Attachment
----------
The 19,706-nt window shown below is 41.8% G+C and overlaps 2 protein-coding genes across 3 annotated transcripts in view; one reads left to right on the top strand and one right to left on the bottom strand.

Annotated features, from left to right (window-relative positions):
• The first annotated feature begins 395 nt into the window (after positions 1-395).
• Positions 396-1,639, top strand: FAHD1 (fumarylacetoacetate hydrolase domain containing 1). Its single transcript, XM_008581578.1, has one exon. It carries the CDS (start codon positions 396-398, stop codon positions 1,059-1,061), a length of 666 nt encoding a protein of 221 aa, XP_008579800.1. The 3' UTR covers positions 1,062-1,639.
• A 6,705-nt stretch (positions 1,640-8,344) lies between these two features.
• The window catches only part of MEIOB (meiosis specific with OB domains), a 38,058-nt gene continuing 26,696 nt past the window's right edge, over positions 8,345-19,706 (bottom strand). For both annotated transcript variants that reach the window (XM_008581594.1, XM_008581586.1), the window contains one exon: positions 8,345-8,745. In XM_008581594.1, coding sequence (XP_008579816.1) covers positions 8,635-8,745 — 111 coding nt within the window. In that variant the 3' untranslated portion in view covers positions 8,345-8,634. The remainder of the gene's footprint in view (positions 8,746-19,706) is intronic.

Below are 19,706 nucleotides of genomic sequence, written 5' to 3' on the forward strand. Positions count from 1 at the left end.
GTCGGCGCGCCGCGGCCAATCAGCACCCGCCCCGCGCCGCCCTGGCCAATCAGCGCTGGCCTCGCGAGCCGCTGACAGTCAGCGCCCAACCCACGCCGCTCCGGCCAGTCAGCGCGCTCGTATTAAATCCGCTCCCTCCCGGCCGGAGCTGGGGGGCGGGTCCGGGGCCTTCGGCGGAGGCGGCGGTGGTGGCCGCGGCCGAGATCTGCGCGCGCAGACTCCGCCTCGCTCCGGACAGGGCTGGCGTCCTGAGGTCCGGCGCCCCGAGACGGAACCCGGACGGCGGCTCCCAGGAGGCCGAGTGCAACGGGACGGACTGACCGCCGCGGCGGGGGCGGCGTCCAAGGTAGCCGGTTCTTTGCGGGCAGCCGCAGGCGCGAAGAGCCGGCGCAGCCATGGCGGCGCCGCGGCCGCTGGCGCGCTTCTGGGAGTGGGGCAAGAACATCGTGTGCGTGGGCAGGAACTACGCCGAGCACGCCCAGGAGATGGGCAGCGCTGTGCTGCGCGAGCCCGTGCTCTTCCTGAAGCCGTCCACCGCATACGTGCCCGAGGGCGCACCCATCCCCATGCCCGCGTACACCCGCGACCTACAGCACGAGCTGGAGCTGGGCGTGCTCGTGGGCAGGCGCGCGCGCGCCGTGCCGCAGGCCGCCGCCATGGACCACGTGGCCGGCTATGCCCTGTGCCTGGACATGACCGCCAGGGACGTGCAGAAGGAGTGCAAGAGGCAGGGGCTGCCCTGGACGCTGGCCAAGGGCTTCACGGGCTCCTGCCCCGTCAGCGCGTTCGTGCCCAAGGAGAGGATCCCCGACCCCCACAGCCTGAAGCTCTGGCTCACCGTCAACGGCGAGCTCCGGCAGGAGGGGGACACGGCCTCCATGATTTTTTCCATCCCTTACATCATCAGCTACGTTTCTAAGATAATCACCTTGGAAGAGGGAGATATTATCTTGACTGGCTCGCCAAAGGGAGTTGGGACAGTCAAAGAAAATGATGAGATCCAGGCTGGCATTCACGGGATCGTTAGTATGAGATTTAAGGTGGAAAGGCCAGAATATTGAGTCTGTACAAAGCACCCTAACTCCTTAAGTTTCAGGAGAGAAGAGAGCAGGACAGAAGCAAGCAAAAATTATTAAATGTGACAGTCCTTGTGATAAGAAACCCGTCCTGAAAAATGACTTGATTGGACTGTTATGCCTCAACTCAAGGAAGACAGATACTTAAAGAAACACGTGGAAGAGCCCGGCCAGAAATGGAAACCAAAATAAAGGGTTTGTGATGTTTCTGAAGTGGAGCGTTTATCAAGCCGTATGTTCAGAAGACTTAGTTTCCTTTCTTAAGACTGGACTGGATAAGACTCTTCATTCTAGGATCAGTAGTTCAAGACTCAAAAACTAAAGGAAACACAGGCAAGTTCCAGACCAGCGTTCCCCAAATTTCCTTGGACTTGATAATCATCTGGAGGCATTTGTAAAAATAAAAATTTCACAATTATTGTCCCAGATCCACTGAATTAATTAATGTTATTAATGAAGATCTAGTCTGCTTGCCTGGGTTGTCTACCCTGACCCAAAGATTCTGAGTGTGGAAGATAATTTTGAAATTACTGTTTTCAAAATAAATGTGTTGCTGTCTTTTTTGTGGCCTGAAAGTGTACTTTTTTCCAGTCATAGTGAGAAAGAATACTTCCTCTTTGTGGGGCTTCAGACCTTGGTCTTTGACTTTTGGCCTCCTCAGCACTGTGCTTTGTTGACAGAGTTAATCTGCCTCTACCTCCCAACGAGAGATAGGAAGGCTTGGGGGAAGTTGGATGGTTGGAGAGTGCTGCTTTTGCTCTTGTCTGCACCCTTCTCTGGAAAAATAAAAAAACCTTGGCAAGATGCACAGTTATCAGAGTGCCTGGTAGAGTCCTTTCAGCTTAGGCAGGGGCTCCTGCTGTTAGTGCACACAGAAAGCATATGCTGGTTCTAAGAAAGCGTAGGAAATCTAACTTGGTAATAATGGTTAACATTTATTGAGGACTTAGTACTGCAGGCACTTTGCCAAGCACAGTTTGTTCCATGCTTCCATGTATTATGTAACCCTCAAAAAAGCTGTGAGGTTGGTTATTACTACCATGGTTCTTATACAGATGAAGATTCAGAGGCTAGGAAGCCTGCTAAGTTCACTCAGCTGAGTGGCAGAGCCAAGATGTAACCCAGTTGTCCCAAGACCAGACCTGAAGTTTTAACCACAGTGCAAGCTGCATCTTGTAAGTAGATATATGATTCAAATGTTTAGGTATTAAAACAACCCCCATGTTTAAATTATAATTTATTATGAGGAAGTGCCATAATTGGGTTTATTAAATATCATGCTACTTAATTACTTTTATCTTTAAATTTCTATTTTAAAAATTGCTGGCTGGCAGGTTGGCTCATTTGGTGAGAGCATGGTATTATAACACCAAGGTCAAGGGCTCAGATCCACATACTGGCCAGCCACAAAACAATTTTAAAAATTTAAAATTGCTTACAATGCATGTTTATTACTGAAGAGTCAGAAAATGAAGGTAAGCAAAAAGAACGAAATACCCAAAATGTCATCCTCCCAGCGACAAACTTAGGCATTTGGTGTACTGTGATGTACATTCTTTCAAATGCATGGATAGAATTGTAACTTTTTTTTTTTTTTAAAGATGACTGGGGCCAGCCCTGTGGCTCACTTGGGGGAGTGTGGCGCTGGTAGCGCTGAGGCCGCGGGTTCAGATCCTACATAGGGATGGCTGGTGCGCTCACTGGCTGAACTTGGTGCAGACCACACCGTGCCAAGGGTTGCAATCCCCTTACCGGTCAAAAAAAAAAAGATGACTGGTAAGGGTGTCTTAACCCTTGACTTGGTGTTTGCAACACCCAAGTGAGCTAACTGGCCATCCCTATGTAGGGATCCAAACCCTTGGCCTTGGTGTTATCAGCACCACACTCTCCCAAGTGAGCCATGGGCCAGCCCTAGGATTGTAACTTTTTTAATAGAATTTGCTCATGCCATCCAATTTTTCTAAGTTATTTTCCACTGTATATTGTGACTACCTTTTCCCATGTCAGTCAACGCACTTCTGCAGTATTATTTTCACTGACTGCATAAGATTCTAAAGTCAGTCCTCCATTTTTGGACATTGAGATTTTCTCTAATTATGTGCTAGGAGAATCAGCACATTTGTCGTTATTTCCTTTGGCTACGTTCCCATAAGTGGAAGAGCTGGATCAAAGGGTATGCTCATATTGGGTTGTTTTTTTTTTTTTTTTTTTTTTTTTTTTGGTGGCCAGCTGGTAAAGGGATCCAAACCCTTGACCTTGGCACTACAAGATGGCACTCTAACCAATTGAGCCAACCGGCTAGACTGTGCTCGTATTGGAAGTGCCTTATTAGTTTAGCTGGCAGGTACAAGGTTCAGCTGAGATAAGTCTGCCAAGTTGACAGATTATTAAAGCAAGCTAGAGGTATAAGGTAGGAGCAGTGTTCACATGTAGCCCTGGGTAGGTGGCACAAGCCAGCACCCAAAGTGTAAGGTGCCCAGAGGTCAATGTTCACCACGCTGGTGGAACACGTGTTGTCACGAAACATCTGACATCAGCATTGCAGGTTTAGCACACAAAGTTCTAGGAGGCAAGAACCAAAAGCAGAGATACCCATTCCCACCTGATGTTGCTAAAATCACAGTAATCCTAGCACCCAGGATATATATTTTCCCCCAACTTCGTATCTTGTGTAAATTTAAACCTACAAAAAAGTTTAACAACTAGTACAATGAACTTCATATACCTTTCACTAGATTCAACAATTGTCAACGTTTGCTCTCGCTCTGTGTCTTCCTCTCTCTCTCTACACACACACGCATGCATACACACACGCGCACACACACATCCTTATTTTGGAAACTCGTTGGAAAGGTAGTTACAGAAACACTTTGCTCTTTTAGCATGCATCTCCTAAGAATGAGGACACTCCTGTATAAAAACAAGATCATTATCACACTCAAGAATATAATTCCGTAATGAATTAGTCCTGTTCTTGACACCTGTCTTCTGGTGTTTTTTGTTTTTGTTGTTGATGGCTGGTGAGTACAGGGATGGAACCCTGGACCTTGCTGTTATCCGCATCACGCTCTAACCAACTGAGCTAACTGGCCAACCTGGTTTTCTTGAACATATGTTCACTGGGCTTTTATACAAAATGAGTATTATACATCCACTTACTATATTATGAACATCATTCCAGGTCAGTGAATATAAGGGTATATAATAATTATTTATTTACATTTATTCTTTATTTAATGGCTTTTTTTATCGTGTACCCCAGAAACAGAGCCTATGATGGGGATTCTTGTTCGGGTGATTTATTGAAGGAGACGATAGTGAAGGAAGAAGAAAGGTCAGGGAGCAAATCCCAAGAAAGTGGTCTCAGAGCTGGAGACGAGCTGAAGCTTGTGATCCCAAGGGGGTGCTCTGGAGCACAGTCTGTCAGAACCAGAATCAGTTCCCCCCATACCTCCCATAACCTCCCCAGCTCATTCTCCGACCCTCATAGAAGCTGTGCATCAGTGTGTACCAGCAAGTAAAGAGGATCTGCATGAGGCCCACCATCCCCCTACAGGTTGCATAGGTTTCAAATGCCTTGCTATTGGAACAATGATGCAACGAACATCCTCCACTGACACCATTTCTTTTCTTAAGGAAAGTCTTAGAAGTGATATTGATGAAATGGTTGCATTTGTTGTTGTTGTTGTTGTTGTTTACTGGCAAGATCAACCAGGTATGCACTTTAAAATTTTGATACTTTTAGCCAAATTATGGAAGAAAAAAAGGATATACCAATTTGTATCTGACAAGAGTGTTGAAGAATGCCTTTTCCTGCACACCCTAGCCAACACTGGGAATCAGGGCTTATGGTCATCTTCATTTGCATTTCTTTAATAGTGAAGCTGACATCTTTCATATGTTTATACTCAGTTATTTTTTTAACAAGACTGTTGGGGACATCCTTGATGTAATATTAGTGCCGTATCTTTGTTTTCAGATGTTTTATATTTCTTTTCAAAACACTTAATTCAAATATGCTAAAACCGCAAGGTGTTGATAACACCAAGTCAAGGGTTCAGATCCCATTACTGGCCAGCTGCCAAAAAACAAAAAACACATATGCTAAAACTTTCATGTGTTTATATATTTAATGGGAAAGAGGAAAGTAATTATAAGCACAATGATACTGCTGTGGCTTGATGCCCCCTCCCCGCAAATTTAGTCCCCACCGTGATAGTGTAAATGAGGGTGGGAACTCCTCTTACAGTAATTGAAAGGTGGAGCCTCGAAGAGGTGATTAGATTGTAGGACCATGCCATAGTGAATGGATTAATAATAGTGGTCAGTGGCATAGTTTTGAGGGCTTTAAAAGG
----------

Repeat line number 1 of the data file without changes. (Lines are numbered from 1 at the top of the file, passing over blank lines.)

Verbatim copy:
The 19,706-nt window shown below is 41.8% G+C and overlaps 2 protein-coding genes across 3 annotated transcripts in view; one reads left to right on the top strand and one right to left on the bottom strand.